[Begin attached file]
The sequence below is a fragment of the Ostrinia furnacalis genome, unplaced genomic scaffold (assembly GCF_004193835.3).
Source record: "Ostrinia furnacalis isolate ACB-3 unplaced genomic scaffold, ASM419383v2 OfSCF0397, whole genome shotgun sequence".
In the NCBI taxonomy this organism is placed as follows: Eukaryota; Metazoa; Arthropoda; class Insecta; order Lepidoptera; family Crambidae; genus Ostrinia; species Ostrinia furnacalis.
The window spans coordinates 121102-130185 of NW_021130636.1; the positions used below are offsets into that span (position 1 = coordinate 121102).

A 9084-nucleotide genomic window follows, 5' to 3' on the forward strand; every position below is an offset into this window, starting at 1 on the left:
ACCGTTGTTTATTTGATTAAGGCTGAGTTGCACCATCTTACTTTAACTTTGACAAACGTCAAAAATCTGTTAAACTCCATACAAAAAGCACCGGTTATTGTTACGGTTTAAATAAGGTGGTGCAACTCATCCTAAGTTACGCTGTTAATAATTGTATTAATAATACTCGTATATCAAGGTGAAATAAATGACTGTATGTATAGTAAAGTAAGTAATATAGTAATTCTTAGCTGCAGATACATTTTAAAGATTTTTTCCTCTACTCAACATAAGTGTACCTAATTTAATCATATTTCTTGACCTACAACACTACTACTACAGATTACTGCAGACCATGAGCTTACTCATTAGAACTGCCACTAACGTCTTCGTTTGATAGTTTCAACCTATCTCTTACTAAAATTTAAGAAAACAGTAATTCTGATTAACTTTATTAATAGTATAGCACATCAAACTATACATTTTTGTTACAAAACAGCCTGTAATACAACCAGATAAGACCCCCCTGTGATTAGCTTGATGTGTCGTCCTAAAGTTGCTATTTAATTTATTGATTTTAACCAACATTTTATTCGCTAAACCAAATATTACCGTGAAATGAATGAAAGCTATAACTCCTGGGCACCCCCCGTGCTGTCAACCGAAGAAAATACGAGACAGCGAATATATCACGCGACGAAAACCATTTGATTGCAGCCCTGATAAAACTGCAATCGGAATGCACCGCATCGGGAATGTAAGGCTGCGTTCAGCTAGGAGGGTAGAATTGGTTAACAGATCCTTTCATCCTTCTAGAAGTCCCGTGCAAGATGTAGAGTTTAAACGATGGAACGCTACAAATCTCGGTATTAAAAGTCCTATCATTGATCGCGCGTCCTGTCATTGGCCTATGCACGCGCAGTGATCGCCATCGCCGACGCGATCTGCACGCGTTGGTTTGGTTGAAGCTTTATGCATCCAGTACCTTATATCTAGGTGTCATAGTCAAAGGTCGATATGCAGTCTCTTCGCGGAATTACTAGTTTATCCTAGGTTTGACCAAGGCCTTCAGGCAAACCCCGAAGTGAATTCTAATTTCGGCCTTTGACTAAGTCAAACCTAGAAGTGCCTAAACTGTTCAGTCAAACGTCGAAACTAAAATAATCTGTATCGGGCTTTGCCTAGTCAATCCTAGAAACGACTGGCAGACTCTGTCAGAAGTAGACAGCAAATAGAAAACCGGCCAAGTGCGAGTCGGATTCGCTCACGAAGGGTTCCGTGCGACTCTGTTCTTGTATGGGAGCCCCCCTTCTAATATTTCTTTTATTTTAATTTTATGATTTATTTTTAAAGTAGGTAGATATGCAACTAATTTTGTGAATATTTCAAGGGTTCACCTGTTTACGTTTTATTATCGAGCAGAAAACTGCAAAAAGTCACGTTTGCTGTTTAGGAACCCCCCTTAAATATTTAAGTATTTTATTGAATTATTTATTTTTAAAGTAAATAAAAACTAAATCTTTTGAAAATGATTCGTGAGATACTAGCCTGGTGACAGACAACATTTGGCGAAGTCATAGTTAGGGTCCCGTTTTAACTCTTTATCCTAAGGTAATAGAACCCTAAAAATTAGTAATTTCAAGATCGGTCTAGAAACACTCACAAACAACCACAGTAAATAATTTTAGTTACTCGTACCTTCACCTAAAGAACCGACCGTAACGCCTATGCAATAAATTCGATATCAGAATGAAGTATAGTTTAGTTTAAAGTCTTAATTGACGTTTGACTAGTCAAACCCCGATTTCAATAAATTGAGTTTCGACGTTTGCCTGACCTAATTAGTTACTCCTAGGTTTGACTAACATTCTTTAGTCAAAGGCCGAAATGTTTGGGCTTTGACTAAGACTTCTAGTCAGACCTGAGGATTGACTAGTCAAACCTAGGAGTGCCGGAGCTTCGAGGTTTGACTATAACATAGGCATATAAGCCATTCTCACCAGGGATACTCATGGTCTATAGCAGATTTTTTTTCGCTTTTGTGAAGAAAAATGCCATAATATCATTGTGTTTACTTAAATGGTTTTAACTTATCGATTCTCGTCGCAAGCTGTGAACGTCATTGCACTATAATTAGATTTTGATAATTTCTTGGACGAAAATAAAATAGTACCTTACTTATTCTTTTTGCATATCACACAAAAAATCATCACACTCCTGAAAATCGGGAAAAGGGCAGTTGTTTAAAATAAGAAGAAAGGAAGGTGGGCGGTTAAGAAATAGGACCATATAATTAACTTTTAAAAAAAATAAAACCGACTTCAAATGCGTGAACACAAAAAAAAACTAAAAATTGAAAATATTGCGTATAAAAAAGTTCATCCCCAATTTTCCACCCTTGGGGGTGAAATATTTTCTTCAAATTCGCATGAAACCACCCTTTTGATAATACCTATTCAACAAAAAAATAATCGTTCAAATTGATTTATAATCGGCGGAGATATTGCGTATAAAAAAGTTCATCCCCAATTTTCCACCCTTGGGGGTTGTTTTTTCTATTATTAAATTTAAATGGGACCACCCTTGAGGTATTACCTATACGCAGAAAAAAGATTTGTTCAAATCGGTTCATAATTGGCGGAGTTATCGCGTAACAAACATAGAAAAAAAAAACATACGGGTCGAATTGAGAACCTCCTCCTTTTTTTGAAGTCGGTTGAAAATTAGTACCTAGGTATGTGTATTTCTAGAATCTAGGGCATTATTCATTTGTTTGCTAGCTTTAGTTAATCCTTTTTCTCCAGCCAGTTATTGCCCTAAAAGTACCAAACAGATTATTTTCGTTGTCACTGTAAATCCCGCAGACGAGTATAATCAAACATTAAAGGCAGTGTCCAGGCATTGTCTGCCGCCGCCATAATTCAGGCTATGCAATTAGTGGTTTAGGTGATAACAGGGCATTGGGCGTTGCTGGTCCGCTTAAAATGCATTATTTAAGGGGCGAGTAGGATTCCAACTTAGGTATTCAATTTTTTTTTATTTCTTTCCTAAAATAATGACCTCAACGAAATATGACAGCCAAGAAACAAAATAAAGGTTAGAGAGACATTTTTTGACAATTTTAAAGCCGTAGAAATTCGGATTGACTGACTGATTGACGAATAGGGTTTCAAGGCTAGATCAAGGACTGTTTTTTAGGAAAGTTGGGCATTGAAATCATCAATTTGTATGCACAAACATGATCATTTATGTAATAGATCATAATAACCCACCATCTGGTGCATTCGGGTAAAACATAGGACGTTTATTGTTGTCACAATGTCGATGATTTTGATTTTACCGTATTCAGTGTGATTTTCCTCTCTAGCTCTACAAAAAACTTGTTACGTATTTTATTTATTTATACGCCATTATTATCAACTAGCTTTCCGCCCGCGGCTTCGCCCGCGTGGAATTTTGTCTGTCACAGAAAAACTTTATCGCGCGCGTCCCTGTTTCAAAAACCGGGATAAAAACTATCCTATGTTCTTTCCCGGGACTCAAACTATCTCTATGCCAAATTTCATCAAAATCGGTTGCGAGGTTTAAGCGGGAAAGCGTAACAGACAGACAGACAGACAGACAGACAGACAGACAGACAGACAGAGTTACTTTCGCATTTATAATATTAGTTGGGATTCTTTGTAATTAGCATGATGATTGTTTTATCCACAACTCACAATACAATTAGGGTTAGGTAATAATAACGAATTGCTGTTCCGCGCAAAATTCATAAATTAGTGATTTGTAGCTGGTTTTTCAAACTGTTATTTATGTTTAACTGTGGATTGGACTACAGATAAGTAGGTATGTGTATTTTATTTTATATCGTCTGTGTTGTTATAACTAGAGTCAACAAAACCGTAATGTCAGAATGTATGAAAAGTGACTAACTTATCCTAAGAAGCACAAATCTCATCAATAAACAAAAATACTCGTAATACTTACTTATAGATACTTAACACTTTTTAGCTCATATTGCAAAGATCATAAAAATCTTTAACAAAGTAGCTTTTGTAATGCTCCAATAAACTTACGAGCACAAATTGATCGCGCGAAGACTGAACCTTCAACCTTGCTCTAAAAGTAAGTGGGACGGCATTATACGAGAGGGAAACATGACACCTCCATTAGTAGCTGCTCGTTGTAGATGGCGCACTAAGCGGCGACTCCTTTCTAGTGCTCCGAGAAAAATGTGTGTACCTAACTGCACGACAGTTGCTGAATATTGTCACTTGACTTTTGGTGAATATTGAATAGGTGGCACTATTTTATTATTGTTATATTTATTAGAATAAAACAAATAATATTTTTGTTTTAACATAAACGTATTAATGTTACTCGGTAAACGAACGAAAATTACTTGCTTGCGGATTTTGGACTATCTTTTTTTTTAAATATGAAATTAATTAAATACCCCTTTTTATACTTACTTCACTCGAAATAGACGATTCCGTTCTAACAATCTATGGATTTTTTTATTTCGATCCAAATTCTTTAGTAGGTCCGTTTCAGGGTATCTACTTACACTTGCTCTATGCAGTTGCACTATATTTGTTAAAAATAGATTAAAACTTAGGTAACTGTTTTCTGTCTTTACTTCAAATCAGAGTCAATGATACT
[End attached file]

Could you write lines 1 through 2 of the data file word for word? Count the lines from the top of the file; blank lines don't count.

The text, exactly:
The sequence below is a fragment of the Ostrinia furnacalis genome, unplaced genomic scaffold (assembly GCF_004193835.3).
Source record: "Ostrinia furnacalis isolate ACB-3 unplaced genomic scaffold, ASM419383v2 OfSCF0397, whole genome shotgun sequence".